Dealing with the Byzantine machinery of a government department or large multinationals can be dispiriting. We’ve all had more than our fair share of waiting on hold and filling in forms.
Google, long-known as an innovator, has taken this to all new Kafkaesque levels.
On February 6th, at 10.22am, I was kicked out of my Gmail account. ‘Probably a connection issue,’ I naively thought to myself as I tried to log back in.
After typing in my password I was taken to a screen which contained only two lines of text. One saying my account had been disabled and another that I could find out more by clicking a link.
This turned out to be something of an exaggeration.
All the link revealed was that accounts are usually disabled because of a perceived ‘violation of terms of service’. Then some further links inviting me to read the lengthy ToS. There was no indication as to what violation I was accused of. It is now 11 days later and I still have no idea.
I was then invited, as part of the ‘appeal’ process, to confirm I’d read the terms and then supply extra information to support my claim.
How anyone is supposed to defend themselves against unspecified charges is beyond me.
In his 1925 classic The Trial, Franz Kafka describes the lot of Mr K, who is unexpectedly arrested for an unspecified crime. The charge remains unknown and guilt is assumed.
Two working weeks later and despite filling in the form to the best of my ability my Google account is still disabled. I have received not one word from Google other than telling me, via generic email, that my appeal had failed and that if I wanted to try again could I please explain how I am innocent of this nameless charge.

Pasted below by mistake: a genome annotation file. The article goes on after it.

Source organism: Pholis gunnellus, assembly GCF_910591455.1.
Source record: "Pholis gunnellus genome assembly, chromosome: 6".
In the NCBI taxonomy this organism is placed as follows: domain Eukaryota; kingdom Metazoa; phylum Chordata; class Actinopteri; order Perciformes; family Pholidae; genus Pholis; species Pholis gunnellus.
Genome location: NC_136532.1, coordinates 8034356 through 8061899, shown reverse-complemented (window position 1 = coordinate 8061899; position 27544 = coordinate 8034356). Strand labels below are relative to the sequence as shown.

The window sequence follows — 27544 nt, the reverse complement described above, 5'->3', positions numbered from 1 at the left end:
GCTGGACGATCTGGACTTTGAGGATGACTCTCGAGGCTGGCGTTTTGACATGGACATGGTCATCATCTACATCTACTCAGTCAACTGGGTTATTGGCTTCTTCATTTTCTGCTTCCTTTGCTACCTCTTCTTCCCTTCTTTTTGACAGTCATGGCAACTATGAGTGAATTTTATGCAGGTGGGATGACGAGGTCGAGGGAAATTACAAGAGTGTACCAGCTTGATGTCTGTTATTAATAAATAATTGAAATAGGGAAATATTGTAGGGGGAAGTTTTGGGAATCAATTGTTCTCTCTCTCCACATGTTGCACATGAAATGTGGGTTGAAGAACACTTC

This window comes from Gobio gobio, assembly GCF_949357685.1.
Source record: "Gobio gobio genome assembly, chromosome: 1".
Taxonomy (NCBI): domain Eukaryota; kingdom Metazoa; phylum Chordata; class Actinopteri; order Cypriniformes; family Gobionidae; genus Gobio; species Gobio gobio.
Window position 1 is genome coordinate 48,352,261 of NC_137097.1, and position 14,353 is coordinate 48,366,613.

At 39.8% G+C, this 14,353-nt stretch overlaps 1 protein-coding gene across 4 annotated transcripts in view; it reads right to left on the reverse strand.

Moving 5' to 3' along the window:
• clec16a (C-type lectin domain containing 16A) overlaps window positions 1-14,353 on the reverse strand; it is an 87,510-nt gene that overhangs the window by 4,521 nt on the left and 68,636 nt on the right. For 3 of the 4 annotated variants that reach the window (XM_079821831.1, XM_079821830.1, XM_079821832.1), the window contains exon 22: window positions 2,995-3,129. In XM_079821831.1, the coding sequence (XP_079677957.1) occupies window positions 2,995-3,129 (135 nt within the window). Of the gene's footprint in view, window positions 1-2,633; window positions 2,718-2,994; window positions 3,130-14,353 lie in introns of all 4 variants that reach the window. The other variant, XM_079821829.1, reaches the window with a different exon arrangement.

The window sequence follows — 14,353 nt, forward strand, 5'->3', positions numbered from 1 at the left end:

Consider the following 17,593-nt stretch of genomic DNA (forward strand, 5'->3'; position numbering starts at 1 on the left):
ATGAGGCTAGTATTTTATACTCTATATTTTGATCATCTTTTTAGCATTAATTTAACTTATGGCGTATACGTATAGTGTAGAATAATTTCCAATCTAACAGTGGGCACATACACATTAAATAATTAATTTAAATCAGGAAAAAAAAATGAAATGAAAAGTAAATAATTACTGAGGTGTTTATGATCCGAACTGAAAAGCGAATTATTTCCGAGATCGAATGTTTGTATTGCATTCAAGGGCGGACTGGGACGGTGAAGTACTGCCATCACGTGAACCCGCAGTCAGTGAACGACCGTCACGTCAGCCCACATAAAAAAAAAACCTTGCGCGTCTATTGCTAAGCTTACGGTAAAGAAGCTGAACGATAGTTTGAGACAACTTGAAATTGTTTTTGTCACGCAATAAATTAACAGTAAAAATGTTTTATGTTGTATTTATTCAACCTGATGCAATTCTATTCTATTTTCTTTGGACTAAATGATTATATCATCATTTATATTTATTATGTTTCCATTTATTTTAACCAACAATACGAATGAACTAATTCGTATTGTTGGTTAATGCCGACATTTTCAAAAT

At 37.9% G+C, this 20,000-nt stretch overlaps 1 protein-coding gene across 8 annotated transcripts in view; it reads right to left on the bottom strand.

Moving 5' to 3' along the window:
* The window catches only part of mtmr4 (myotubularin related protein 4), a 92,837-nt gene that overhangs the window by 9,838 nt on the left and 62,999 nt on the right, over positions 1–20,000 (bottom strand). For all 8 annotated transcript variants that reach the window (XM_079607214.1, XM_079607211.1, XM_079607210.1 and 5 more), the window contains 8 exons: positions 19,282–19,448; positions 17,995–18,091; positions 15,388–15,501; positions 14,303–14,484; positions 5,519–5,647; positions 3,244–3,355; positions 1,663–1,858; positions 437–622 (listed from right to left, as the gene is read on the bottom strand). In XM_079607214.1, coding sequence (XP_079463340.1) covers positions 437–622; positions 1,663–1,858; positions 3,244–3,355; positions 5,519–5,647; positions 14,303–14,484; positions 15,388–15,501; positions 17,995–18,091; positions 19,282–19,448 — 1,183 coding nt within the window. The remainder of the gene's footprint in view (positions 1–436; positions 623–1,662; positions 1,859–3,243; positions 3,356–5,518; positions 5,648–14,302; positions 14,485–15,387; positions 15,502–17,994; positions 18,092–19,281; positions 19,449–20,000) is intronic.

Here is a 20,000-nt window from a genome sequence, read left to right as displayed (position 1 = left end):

Fortunately, I do not really use my Google account for work. Although being denied access to the drive I share with our publishing partners might prove an annoyance and I haven’t been able to check this website’s analytics for two weeks, there is nothing that I can’t get around. I do sometimes upload documents to the drive while researching articles but I don’t keep anything vital on there.
I imagine that others would not be so fortunate. How many of you reading this keep invoices, portfolios or drafts of every sort in your Google Drive or Gmail? How many clients or prospective employers would not be able to reach you?
If you are an independent public relations professional this could be disastrous. In this world where we all take our laptops home to work during any spare minute even those employed by agencies or in-house could lose a great deal if shut off from Google.
And then think of this from a personal level. I was an early adopter of Gmail. So every email I have sent to my girlfriend over the last eight years is gone. And if Google doesn’t change its mind they will be lost forever.
It is like having someone break in to your home and throw every love letter you ever wrote on the fire. As I’m sure you can tell, I’m quite upset about it.
Just like the protagonist from The Trial I have no recourse. Like poor Mr K I am unable to defend myself or make a case for having my account reinstated as I have no idea what the charge is and received no warning.
Given that Google does its best to make its products vital to our everyday lives it does not seem unreasonable to expect a warning if you have accidentally breached the terms of service, does it?
So take my advice, make sure you aren’t too reliant on Google – because one day you could lose it all and there will be nothing you can do about it.
Google was contacted for comment, agreed to do so then I didn’t hear any more from them.
My Google Account has been restored. I received a generic email on Sunday morning stating my account had been ‘temporarily disabled’ and that if I logged in it would be restored.
Image courtesy of flickr user Cory Doctorow